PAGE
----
While the holiday season can be a joyous time, it can also be a time of heightened emotional stress and triggers for emotional challenges related to mental health, substance use and grief. Be sure to care for yourself these next few months; that may include reaching out for support and treatment.
During my sophomore year at Winters Mill High School, I’d heard about the opportunity to become a junior volunteer at Carroll Hospital. At first glance, I assumed that volunteer work would focus around nursing and other work typically done in the health care field. This assumption was very far off.
Volunteerism not only benefits the organization where you dedicate your time and talent, but your health as well. Studies have shown that volunteering increases mental health and function, improves physical and emotional health, and reduces stress.
Each month, a health care professional will weigh in on a health and wellness myth.
This month’s misconception: Advance Directives
Advance directives are an important, but often misunderstood, tool in health care. This document specifies what actions should be taken in the event that you are no longer able to make health care decisions due to illness or incapacity, and it identifies a person of your choosing to make such decisions on your behalf.
Myth: I’m healthy so I don’t need an advance directive.
Anyone age 18 or older should have an advance directive, whether they are healthy or facing a chronic illness, says palliative care nurse Laurie Luellen, R.N. “We never know what tomorrow is going to bring,” she says. “If something happens and someone is not able to make their own decisions, it makes it easier for the family to know what to do.”
Myth: An advance directive needs to be completed by a lawyer.
Two witnesses are all that is needed in order to fill out an advance directive. These witnesses must be age 18 or older, and neither can be the person you’ve chosen as your medical advocate. One important note: these witnesses don’t need to read your advance directive or know what you’ve outlined in terms of your health care decisions. They are there to simply witness that you signed the document, Luellen says.
Once the advance directive is completed, Luellen recommends giving a copy to your medical decision maker and to your local hospital, even if you’ve never been a patient there. The hospital staff will scan and save your advance directive so that it is always on file in case of an emergency.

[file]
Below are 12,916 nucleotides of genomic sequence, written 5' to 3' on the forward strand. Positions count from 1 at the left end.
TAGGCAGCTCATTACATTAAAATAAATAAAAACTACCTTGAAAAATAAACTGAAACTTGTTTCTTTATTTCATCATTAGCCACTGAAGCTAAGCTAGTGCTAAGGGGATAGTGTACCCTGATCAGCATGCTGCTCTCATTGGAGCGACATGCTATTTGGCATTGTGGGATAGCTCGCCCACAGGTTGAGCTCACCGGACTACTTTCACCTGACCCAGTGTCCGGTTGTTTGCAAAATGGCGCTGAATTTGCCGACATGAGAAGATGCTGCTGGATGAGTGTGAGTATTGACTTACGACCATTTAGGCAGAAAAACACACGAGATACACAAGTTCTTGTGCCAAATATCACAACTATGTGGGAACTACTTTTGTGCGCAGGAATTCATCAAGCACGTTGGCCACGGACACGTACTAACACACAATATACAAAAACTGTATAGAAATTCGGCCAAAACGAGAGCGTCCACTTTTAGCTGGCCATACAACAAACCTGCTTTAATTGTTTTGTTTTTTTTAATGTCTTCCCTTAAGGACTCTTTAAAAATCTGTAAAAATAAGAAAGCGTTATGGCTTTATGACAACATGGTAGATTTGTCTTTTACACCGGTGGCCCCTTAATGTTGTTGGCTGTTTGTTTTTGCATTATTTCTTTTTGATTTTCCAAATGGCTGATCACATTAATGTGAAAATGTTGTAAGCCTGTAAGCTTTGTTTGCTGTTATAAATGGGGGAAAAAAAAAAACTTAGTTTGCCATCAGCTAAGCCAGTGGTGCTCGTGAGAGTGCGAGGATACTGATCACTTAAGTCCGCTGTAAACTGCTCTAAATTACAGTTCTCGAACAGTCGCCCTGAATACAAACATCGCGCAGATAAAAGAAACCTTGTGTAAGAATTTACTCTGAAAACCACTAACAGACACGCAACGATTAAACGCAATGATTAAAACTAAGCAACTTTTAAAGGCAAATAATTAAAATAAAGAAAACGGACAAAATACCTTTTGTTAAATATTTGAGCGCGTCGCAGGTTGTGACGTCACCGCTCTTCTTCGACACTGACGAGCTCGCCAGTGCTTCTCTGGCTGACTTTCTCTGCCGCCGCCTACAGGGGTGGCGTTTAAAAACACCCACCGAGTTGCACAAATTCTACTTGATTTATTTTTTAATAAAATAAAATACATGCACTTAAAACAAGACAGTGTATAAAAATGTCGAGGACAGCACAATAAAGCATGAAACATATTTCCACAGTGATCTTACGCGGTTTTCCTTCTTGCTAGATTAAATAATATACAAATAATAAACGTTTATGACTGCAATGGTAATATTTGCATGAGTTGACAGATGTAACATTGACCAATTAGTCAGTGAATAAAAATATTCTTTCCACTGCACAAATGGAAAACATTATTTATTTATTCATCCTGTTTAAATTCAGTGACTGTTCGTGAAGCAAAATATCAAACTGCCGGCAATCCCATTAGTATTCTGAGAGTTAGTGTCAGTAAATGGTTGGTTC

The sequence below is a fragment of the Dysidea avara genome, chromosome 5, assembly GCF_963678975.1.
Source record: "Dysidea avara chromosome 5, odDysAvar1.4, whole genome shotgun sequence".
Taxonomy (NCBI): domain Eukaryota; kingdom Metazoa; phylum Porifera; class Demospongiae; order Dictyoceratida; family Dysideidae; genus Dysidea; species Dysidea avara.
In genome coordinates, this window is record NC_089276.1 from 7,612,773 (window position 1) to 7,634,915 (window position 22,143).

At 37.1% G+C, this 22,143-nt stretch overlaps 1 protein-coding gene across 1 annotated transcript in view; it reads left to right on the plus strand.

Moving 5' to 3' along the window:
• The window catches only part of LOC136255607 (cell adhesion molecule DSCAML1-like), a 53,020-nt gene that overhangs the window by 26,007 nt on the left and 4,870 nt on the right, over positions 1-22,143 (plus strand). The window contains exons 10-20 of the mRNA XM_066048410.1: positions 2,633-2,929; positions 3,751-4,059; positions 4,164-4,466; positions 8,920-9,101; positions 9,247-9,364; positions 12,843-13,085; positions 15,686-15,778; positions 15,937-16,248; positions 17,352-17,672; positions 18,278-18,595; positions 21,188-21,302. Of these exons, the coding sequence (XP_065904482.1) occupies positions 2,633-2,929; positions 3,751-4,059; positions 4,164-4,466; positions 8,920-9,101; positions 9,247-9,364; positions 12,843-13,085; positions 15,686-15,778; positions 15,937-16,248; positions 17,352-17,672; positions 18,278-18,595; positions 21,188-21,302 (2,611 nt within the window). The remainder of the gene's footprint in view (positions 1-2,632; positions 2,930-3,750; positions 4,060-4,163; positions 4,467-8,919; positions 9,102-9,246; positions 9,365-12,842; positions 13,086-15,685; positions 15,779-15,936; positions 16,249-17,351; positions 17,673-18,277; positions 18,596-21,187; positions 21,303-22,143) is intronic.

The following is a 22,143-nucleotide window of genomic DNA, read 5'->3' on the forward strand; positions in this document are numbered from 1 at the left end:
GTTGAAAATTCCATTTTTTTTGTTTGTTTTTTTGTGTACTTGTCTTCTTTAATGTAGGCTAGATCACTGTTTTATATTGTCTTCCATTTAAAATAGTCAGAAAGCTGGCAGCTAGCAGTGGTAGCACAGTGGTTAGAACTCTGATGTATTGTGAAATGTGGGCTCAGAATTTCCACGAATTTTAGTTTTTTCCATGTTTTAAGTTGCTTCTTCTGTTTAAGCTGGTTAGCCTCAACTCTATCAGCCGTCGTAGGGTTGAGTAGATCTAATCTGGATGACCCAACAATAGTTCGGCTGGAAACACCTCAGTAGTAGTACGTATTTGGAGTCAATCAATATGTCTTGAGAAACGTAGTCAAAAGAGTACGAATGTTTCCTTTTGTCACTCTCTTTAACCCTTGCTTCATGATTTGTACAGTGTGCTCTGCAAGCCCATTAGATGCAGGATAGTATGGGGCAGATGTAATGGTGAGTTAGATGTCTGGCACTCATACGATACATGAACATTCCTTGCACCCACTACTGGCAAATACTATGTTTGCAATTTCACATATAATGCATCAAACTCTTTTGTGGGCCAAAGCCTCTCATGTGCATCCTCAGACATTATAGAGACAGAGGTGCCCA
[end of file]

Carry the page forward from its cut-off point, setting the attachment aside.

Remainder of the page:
Myth: If you have an advance directive, medical staff won’t put the full effort in to saving your life.
A lot of people think this is the case, but it is simply untrue. Hospital staff will make every effort to fulfill the wishes you have outlined in your advance directive. In addition to the advance directive identifying a medical advocate, the document also allows for individuals to outline the type of care they would want if they have a terminal condition, an end-stage condition or if he or she is in a persistent vegetative state.
Thirty years ago, a core group of individuals passionate about hospice care connected to create what would ultimately become Carroll Hospice. In this season of giving thanks, and in celebration of three decades of providing end-of-life care, we reflect on three things that have made us successful through the years:
After a loved one dies, we may feel a mix of emotions—sadness, relief, guilt and regret, to name just a few. These emotions are typical. But, as a caregiver of that loved one, we may find ourselves wondering “what now?”
Did you know that volunteering can be good for your health? Yes, knowing you’ve helped someone may leave you with a warm, fuzzy feeling inside, but it can actually enhance your well-being too.
While being active and eating well are key elements to maintaining your health, so is properly managing your medications. However, keeping track of multiple medications and supplements can be a little confusing.
The holiday season can be especially challenging for those who are grieving. The absence of a loved one can be difficult to deal with during this time. Reflecting on holiday memories can bring both happiness and pain.